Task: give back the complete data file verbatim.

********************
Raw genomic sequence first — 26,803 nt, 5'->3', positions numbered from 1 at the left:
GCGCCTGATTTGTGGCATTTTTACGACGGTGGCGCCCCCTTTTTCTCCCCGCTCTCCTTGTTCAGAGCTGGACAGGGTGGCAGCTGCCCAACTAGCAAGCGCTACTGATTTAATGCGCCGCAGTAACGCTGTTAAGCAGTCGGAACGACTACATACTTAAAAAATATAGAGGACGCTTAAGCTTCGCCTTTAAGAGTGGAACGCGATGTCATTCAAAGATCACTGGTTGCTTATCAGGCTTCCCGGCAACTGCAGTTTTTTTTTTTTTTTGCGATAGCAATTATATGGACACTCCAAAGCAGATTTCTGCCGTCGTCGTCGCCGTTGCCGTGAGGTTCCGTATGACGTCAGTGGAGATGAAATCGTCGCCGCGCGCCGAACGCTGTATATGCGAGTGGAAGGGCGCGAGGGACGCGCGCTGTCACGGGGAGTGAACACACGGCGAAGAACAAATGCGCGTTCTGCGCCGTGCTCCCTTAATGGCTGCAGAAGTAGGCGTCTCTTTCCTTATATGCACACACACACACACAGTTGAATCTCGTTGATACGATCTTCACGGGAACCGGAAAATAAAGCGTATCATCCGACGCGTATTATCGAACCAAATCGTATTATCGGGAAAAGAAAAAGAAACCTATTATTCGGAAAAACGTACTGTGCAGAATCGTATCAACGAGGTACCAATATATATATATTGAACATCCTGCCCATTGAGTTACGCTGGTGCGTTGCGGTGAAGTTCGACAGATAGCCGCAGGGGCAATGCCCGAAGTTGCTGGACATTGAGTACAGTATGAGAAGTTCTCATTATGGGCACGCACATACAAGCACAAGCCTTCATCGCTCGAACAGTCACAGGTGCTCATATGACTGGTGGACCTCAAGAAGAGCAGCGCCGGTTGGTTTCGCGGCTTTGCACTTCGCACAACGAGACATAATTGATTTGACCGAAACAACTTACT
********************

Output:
Raw genomic sequence first — 26,803 nt, 5'->3', positions numbered from 1 at the left:
GCGCCTGATTTGTGGCATTTTTACGACGGTGGCGCCCCCTTTTTCTCCCCGCTCTCCTTGTTCAGAGCTGGACAGGGTGGCAGCTGCCCAACTAGCAAGCGCTACTGATTTAATGCGCCGCAGTAACGCTGTTAAGCAGTCGGAACGACTACATACTTAAAAAATATAGAGGACGCTTAAGCTTCGCCTTTAAGAGTGGAACGCGATGTCATTCAAAGATCACTGGTTGCTTATCAGGCTTCCCGGCAACTGCAGTTTTTTTTTTTTTTTGCGATAGCAATTATATGGACACTCCAAAGCAGATTTCTGCCGTCGTCGTCGCCGTTGCCGTGAGGTTCCGTATGACGTCAGTGGAGATGAAATCGTCGCCGCGCGCCGAACGCTGTATATGCGAGTGGAAGGGCGCGAGGGACGCGCGCTGTCACGGGGAGTGAACACACGGCGAAGAACAAATGCGCGTTCTGCGCCGTGCTCCCTTAATGGCTGCAGAAGTAGGCGTCTCTTTCCTTATATGCACACACACACACACAGTTGAATCTCGTTGATACGATCTTCACGGGAACCGGAAAATAAAGCGTATCATCCGACGCGTATTATCGAACCAAATCGTATTATCGGGAAAAGAAAAAGAAACCTATTATTCGGAAAAACGTACTGTGCAGAATCGTATCAACGAGGTACCAATATATATATATTGAACATCCTGCCCATTGAGTTACGCTGGTGCGTTGCGGTGAAGTTCGACAGATAGCCGCAGGGGCAATGCCCGAAGTTGCTGGACATTGAGTACAGTATGAGAAGTTCTCATTATGGGCACGCACATACAAGCACAAGCCTTCATCGCTCGAACAGTCACAGGTGCTCATATGACTGGTGGACCTCAAGAAGAGCAGCGCCGGTTGGTTTCGCGGCTTTGCACTTCGCACAACGAGACATAATTGATTTGACCGAAACAACTTACT